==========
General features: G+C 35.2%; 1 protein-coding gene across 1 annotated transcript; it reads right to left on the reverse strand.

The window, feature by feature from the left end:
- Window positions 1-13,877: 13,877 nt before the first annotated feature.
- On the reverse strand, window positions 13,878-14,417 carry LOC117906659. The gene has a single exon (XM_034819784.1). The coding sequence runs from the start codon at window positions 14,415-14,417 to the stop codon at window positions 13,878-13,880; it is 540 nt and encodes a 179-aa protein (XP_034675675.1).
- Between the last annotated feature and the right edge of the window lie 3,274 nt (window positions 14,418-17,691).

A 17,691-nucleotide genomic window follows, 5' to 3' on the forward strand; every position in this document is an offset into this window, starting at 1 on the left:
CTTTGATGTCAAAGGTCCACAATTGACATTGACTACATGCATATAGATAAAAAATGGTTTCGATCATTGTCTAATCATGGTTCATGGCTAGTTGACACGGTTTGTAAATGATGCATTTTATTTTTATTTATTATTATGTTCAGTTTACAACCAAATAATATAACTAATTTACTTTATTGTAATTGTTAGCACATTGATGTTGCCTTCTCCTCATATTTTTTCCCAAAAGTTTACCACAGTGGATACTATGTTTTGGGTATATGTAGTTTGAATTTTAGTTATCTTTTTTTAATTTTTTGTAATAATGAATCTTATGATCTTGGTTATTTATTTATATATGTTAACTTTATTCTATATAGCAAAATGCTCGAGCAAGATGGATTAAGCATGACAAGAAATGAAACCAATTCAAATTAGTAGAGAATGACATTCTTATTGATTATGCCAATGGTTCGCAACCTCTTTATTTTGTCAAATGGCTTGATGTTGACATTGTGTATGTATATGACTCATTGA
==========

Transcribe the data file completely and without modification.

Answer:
General features: G+C 35.2%; 1 protein-coding gene across 1 annotated transcript; it reads right to left on the reverse strand.

The window, feature by feature from the left end:
- Window positions 1-13,877: 13,877 nt before the first annotated feature.
- On the reverse strand, window positions 13,878-14,417 carry LOC117906659. The gene has a single exon (XM_034819784.1). The coding sequence runs from the start codon at window positions 14,415-14,417 to the stop codon at window positions 13,878-13,880; it is 540 nt and encodes a 179-aa protein (XP_034675675.1).
- Between the last annotated feature and the right edge of the window lie 3,274 nt (window positions 14,418-17,691).

A 17,691-nucleotide genomic window follows, 5' to 3' on the forward strand; every position in this document is an offset into this window, starting at 1 on the left:
CTTTGATGTCAAAGGTCCACAATTGACATTGACTACATGCATATAGATAAAAAATGGTTTCGATCATTGTCTAATCATGGTTCATGGCTAGTTGACACGGTTTGTAAATGATGCATTTTATTTTTATTTATTATTATGTTCAGTTTACAACCAAATAATATAACTAATTTACTTTATTGTAATTGTTAGCACATTGATGTTGCCTTCTCCTCATATTTTTTCCCAAAAGTTTACCACAGTGGATACTATGTTTTGGGTATATGTAGTTTGAATTTTAGTTATCTTTTTTTAATTTTTTGTAATAATGAATCTTATGATCTTGGTTATTTATTTATATATGTTAACTTTATTCTATATAGCAAAATGCTCGAGCAAGATGGATTAAGCATGACAAGAAATGAAACCAATTCAAATTAGTAGAGAATGACATTCTTATTGATTATGCCAATGGTTCGCAACCTCTTTATTTTGTCAAATGGCTTGATGTTGACATTGTGTATGTATATGACTCATTGA